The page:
I’m figuring out how to sort the emails to the ones that relate to me.  There is an item called a “sticky.”  Every morning, a volunteer creates a virtual sticky note of people who are pledging to abstain for the day.  Every few hours, I’ll get an email offering inspiration or checking in to see how I’m doing.  Maybe it’s my inner child screaming for praise, but seeing my name on the list at the end of the day  and knowing I stuck to my goal is like getting a gold star.

Some people need a place to talk about some pretty in-depth issues.  Others simply need to vent about their day to blow off steam.  There is a lot of practical advice about topics like how to deal with insomnia, and what to do when you are in social situations where everyone else is drinking.

While MM does offer in person meetings, and virtual chats, one thing I really like is the anonymity.  There is a stigma to admitting you are changing your drinking habits.  I wonder if by writing this blog if every time I have a cocktail are people going to look at me like I’ve fallen off the wagon.  I’ve spent some time with serious drinkers, and for most of them, going to a face to face meeting for help is out of the question.

In the forum, I’ve talked with people who seemed to have come out of the womb holding a shot.  I never would have thought of these types of guys as being ones to join a group, much less one that talks about feelings, but they often are the ones with the best insights.  I have to wonder if they didn’t have the option of hiding behind a screen name if they’d be in the place to dispense their wisdom, or if they’d still be at the bottom of a bottle.

When I talk with people whose problems seem much bigger than my own, I feel like I may have gone a little overboard in joining a group.  Shouldn’t I just have been able to muster some will power without making a big thing of it?  Maybe.  But I have noticed that by offering encouragement to others, it strengthens my own commitment to health.  Maybe being a cheerleader puts me in a more positive frame of mind.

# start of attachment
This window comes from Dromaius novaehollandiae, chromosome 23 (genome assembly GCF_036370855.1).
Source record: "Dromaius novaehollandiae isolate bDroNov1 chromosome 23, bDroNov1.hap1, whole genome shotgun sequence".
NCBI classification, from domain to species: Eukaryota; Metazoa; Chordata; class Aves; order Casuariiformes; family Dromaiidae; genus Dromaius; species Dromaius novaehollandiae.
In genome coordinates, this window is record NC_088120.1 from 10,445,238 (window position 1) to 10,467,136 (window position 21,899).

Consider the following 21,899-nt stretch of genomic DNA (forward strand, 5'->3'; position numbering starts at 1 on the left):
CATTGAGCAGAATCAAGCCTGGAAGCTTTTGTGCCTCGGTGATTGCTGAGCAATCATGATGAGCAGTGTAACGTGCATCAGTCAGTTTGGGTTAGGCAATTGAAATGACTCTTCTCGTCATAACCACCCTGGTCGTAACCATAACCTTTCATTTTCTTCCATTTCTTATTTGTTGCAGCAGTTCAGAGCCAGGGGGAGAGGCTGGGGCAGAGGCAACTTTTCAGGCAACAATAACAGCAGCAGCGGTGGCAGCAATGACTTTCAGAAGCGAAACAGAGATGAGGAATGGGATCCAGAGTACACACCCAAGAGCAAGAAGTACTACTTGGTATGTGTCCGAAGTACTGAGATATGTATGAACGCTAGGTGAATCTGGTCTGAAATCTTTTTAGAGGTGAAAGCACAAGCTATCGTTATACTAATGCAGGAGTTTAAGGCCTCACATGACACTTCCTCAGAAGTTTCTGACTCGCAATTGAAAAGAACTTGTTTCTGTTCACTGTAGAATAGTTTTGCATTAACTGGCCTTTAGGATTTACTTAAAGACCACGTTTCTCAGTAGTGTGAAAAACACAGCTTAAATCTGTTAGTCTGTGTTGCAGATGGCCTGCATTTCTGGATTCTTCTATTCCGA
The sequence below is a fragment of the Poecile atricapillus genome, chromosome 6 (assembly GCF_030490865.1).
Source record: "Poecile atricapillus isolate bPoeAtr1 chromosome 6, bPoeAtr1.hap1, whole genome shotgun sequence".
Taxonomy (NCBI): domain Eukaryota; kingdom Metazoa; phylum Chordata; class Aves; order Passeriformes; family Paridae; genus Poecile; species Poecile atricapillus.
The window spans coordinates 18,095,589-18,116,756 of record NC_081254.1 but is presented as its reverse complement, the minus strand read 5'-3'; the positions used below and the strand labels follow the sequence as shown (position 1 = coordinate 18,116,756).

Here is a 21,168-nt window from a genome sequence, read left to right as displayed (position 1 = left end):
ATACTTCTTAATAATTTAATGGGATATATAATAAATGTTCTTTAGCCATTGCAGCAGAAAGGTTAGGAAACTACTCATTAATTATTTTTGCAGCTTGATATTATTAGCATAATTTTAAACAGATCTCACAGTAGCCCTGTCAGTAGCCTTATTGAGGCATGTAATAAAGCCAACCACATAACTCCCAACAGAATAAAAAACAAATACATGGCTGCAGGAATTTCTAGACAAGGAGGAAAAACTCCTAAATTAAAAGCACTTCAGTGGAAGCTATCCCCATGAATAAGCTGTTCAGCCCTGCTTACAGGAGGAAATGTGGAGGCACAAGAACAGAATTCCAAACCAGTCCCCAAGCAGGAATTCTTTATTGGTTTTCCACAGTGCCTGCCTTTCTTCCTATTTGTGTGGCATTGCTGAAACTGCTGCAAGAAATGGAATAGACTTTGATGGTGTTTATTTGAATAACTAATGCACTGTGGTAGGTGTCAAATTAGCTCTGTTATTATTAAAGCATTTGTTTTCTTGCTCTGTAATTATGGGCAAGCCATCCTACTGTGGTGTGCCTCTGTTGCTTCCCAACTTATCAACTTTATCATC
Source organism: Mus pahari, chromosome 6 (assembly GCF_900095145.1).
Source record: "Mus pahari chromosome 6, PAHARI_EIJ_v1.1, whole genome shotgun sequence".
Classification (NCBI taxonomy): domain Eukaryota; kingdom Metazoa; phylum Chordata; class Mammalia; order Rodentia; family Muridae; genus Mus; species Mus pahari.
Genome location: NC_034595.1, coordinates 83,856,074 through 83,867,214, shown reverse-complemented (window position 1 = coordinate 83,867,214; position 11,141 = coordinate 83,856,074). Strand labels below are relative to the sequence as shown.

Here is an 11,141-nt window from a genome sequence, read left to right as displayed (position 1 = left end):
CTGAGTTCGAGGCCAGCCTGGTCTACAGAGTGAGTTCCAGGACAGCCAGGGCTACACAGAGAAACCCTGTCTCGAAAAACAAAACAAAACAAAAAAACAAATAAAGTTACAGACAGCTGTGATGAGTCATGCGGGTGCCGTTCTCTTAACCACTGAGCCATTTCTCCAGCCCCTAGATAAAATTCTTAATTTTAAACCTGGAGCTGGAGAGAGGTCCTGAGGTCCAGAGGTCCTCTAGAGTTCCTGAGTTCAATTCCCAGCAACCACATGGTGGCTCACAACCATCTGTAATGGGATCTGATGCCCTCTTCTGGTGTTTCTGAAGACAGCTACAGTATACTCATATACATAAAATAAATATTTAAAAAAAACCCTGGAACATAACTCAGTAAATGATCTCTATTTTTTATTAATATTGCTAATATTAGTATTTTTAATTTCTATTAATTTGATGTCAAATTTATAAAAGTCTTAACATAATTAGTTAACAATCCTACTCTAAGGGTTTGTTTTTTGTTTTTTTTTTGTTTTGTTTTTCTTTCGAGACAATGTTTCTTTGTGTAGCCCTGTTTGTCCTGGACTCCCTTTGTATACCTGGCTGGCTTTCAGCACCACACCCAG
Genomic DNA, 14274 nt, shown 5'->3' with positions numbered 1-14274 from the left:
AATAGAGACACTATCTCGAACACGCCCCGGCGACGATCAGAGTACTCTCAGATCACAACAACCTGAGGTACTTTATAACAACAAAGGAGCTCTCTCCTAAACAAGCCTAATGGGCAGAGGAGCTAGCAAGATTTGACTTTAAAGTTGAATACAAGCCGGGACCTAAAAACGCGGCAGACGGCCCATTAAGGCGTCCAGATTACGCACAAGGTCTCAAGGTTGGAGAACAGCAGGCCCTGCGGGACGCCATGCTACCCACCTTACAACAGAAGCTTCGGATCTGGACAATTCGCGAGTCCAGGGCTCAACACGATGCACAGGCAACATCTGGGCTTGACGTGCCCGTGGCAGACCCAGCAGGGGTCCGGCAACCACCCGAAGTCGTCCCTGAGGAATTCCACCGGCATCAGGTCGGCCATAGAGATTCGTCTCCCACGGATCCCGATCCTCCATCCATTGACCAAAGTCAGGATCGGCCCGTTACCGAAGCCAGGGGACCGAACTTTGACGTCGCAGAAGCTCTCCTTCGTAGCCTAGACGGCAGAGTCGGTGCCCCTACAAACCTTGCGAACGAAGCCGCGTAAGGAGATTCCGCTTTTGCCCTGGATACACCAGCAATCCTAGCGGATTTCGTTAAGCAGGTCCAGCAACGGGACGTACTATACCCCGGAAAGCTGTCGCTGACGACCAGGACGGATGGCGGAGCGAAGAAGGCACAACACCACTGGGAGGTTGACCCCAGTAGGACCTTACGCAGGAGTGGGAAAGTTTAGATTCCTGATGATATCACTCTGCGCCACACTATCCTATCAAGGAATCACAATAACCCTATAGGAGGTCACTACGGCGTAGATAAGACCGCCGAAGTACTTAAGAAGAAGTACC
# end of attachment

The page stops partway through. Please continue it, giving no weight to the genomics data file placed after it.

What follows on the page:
But let’s get real.  We all have our shit.  I didn’t end up in a group because of my stellar relationship to alcohol.  Somewhere along the way, I decided that food and drink were my ideal way to illustrate emotions.  Get a promotion- let’s toast and celebrate!  Going through a rough time- go out for drinks and commiserate.  Want to show someone how much they mean to you- cook for them! make a great cocktail!  Which is all fine- until you are “celebrating” making it to after the kids’ bedtime each night.

I have noticed not drinking is changing how I do things.  When I had the first beer each night, I mentally wanted to just zone out and enjoy it.  This is when my kids would seem to act up, bicker with each other, and generally drive me insane.  Now, that I’m not zoning out, I’m interacting with them.  They are behaving better and I want to rip my hair out less.  Coincidence?  Maybe.  Or maybe they were trying to get my attention.

I’m finding ways to relax while being with them- putting on music we all like, drawing together.  And when Dad does make it home in the evening, and I unwind in a bath while watching “Call The Midwife,” I feel a lot less guilty about needing that time to myself.

I am eight days into my thirty days of abstinence, and so far, it is has been much easier than I thought it would be.  Did I just need to firm up my resolve, or am I doing it with the help of the group?  Who knows, but having a few friends on your side certainly can’t hurt.

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One Response to Hi, I’m Kat. And I hope to be a moderate drinker. Hi Kat!

  1. I can relate to you, and I am so proud of you! I have not been able to do this for a long time. Drinking definitely does not work for me I when I need to work hard to be healthy. I have quit when I’ve had goals however I have not been motivated in a long time:( I completely support you and your decisions! I love accountability! I will NOT deter you:)